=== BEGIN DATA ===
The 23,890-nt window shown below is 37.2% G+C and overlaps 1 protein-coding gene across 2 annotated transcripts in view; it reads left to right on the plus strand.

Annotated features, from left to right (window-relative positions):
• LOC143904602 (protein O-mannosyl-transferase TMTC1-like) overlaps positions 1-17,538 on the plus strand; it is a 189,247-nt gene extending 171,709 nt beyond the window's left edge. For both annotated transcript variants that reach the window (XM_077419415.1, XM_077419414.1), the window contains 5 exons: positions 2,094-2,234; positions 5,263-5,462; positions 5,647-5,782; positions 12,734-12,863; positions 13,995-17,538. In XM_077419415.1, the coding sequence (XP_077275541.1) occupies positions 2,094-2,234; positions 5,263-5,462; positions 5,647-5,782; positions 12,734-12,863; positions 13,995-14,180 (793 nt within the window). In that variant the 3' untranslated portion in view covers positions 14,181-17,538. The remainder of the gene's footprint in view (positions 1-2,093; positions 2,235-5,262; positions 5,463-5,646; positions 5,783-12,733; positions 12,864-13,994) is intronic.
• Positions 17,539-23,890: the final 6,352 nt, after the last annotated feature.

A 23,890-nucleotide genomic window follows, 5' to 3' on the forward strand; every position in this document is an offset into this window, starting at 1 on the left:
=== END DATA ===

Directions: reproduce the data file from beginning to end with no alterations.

The 23,890-nt window shown below is 37.2% G+C and overlaps 1 protein-coding gene across 2 annotated transcripts in view; it reads left to right on the plus strand.

Annotated features, from left to right (window-relative positions):
• LOC143904602 (protein O-mannosyl-transferase TMTC1-like) overlaps positions 1-17,538 on the plus strand; it is a 189,247-nt gene extending 171,709 nt beyond the window's left edge. For both annotated transcript variants that reach the window (XM_077419415.1, XM_077419414.1), the window contains 5 exons: positions 2,094-2,234; positions 5,263-5,462; positions 5,647-5,782; positions 12,734-12,863; positions 13,995-17,538. In XM_077419415.1, the coding sequence (XP_077275541.1) occupies positions 2,094-2,234; positions 5,263-5,462; positions 5,647-5,782; positions 12,734-12,863; positions 13,995-14,180 (793 nt within the window). In that variant the 3' untranslated portion in view covers positions 14,181-17,538. The remainder of the gene's footprint in view (positions 1-2,093; positions 2,235-5,262; positions 5,463-5,646; positions 5,783-12,733; positions 12,864-13,994) is intronic.
• Positions 17,539-23,890: the final 6,352 nt, after the last annotated feature.

A 23,890-nucleotide genomic window follows, 5' to 3' on the forward strand; every position in this document is an offset into this window, starting at 1 on the left: